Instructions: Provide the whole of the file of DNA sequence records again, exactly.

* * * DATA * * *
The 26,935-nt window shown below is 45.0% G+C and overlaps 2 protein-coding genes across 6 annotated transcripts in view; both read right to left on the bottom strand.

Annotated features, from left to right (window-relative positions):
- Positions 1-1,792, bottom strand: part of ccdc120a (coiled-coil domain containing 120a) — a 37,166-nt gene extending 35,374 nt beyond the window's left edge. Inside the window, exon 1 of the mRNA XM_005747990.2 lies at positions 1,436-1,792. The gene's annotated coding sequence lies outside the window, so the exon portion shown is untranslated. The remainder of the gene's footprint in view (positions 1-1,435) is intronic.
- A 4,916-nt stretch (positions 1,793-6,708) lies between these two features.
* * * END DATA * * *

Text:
The 26,935-nt window shown below is 45.0% G+C and overlaps 2 protein-coding genes across 6 annotated transcripts in view; both read right to left on the bottom strand.

Annotated features, from left to right (window-relative positions):
- Positions 1-1,792, bottom strand: part of ccdc120a (coiled-coil domain containing 120a) — a 37,166-nt gene extending 35,374 nt beyond the window's left edge. Inside the window, exon 1 of the mRNA XM_005747990.2 lies at positions 1,436-1,792. The gene's annotated coding sequence lies outside the window, so the exon portion shown is untranslated. The remainder of the gene's footprint in view (positions 1-1,435) is intronic.
- A 4,916-nt stretch (positions 1,793-6,708) lies between these two features.